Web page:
To be able to get well-exposed images you sometimes need to be able to pinpoint an exact area of a scene. In these instance your camera’s AE lock function can prove extremely useful.
Sometimes you’ll find that there won’t be an AF point in the right position for the area you want to take a spot metering from (find out when to use spot metering).
In these instances, press your digital camera’s AE-L / AF-L button to set the AE lock function, which locks the exposure. Then, just place the AF point over your subject, reframe and shoot. Below we show you step-by-step how to do it.
How to set your AE lock function
01 Play with settings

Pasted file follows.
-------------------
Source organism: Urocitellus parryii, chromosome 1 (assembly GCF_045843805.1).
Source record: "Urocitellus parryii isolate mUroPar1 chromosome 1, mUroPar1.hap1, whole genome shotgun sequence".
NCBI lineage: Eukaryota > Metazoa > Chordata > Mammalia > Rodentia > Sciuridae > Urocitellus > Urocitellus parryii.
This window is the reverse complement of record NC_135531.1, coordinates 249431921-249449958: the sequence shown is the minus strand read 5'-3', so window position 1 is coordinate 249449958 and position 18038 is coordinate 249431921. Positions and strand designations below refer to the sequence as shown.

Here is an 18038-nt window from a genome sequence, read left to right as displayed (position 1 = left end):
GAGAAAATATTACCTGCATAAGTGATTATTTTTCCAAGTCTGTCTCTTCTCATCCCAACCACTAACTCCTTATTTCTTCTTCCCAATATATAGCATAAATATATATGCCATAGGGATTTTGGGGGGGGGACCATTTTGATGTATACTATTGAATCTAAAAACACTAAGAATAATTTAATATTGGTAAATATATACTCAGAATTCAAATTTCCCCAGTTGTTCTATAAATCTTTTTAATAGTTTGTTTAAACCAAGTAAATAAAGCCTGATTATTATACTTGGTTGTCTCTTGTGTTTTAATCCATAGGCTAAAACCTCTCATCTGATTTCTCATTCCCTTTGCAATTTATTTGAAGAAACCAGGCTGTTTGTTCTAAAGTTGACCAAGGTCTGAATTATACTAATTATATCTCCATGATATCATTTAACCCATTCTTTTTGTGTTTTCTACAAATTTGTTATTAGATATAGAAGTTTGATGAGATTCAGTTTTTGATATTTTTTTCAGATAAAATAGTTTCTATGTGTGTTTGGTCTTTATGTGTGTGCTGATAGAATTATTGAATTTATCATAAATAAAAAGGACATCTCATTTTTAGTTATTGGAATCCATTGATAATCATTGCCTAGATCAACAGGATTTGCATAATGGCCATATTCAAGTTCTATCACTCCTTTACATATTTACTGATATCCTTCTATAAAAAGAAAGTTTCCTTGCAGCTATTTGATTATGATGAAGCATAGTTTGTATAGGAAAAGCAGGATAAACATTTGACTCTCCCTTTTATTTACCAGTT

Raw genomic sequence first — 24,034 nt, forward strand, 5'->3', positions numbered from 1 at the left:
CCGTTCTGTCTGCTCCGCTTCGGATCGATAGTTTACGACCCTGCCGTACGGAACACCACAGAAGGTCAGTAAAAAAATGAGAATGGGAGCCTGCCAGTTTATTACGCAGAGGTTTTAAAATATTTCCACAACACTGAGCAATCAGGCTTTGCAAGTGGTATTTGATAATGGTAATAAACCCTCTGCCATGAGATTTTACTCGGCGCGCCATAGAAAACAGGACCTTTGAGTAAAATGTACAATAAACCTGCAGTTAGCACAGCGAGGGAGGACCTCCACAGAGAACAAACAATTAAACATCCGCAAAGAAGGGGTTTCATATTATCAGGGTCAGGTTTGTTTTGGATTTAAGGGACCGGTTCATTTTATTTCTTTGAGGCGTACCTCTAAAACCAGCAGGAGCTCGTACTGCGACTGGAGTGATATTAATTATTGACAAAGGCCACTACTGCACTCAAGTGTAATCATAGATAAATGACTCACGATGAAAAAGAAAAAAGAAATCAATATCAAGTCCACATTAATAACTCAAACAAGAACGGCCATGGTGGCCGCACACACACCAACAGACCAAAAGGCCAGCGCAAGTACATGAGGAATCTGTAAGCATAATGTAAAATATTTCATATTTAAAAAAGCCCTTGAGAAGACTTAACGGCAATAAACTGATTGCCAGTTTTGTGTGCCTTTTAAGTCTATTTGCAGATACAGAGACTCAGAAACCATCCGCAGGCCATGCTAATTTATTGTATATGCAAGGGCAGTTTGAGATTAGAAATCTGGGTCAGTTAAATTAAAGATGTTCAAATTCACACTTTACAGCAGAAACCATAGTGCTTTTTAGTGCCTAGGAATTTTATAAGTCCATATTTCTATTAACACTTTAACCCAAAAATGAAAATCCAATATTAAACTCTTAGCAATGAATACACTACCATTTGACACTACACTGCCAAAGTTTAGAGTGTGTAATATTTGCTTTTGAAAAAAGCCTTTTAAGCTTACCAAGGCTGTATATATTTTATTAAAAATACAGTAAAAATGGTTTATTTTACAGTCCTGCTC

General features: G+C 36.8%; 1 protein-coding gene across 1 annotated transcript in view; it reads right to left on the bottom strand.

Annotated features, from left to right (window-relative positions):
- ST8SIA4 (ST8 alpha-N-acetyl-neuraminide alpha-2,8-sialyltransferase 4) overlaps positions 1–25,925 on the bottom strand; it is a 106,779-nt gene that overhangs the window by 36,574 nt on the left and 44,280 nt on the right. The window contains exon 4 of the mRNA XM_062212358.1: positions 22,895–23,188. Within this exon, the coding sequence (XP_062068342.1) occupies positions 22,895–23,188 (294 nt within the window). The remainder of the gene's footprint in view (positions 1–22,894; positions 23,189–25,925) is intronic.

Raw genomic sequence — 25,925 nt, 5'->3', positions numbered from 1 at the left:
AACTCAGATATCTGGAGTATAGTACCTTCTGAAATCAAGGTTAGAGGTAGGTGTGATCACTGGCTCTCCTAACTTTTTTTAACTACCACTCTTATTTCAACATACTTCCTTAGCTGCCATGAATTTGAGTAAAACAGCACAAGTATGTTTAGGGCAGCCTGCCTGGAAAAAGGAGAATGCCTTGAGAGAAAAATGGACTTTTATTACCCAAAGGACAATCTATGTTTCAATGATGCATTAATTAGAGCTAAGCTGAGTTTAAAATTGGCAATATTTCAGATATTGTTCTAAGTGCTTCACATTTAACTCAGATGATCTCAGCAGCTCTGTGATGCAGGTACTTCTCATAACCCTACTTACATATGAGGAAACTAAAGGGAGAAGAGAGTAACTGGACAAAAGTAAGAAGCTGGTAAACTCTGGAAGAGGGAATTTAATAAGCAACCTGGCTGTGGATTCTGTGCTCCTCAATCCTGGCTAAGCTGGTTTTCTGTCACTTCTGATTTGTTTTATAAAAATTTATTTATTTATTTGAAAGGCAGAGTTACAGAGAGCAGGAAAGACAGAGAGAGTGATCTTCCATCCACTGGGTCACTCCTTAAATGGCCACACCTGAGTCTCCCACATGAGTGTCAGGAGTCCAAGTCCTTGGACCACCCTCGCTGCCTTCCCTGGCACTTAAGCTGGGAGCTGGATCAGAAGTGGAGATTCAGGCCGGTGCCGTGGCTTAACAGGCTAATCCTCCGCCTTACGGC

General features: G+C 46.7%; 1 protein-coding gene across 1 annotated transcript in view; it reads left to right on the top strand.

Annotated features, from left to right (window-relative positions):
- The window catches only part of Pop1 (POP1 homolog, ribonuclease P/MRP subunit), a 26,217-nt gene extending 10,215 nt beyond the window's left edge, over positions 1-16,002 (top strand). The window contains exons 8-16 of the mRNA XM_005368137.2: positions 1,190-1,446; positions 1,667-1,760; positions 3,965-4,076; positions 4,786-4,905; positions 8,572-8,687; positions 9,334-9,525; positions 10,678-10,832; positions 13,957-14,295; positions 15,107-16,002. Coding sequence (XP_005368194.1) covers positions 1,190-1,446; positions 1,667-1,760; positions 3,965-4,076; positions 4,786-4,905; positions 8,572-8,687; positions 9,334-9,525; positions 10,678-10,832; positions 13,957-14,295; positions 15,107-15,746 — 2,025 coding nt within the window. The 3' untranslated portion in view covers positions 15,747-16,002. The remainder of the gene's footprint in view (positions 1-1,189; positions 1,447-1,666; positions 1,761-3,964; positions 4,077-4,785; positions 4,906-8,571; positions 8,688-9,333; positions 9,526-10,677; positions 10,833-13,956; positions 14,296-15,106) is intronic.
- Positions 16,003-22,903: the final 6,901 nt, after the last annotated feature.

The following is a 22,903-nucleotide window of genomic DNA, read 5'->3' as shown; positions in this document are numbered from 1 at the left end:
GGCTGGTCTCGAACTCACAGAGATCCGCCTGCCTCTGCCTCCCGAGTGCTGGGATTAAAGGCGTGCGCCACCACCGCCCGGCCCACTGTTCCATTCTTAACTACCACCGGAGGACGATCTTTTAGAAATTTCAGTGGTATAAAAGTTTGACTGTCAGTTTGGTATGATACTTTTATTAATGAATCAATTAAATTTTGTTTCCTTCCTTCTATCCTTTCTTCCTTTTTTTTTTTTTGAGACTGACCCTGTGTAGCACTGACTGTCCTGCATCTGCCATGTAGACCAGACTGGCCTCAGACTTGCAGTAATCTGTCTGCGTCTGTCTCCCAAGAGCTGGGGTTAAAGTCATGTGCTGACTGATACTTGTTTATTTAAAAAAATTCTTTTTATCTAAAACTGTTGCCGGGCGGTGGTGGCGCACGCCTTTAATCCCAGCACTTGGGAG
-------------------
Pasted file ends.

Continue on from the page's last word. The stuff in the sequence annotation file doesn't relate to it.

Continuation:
By default, the AE-L/AF-L button locks both the exposure and the focus. But you can change the camera settings so that it only locks the exposure.
02 Make a first attempt
First, frame your shot to include only the areas you want correctly exposed. Do this by turning the camera or zooming in, then holding down the button.
03 Choose an area
Let’s say we want to expose for the stained glass windows. Zoom in so they fill the frame and hold down the AE-L/AF-L button.
04 Rinse and repeat
Keep holding the AE-L/AF-L button (you’ll see the AE-L symbol in the viewfinder) to reframe and take the shot.
05 Choose another area
This leaves the rest of the shot too dark. For a different result, try framing the scene to include the walls and not the windows.
06 Shoot again
Using the AE-L/AF-L button again, we can reframe the shot and get an exposure that brings out the interior of the abbey.